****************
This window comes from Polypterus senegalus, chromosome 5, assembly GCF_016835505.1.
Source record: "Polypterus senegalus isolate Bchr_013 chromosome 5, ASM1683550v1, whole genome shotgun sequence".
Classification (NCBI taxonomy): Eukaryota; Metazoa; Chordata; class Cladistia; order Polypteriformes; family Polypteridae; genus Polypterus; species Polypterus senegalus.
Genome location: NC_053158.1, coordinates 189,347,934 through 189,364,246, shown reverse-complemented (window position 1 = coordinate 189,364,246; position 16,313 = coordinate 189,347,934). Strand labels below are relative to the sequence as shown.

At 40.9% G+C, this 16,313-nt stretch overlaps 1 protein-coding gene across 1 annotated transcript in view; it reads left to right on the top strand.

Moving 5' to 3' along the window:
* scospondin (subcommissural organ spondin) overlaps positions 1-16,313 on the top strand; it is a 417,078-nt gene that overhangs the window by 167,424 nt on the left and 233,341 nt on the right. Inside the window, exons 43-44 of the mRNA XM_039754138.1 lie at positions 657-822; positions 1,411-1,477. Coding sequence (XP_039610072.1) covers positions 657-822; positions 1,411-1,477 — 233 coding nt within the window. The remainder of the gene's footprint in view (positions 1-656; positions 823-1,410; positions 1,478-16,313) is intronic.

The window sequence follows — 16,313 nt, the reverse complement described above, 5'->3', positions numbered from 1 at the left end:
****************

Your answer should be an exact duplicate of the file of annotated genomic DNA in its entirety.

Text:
This window comes from Polypterus senegalus, chromosome 5, assembly GCF_016835505.1.
Source record: "Polypterus senegalus isolate Bchr_013 chromosome 5, ASM1683550v1, whole genome shotgun sequence".
Classification (NCBI taxonomy): Eukaryota; Metazoa; Chordata; class Cladistia; order Polypteriformes; family Polypteridae; genus Polypterus; species Polypterus senegalus.
Genome location: NC_053158.1, coordinates 189,347,934 through 189,364,246, shown reverse-complemented (window position 1 = coordinate 189,364,246; position 16,313 = coordinate 189,347,934). Strand labels below are relative to the sequence as shown.

At 40.9% G+C, this 16,313-nt stretch overlaps 1 protein-coding gene across 1 annotated transcript in view; it reads left to right on the top strand.

Moving 5' to 3' along the window:
* scospondin (subcommissural organ spondin) overlaps positions 1-16,313 on the top strand; it is a 417,078-nt gene that overhangs the window by 167,424 nt on the left and 233,341 nt on the right. Inside the window, exons 43-44 of the mRNA XM_039754138.1 lie at positions 657-822; positions 1,411-1,477. Coding sequence (XP_039610072.1) covers positions 657-822; positions 1,411-1,477 — 233 coding nt within the window. The remainder of the gene's footprint in view (positions 1-656; positions 823-1,410; positions 1,478-16,313) is intronic.

The window sequence follows — 16,313 nt, the reverse complement described above, 5'->3', positions numbered from 1 at the left end: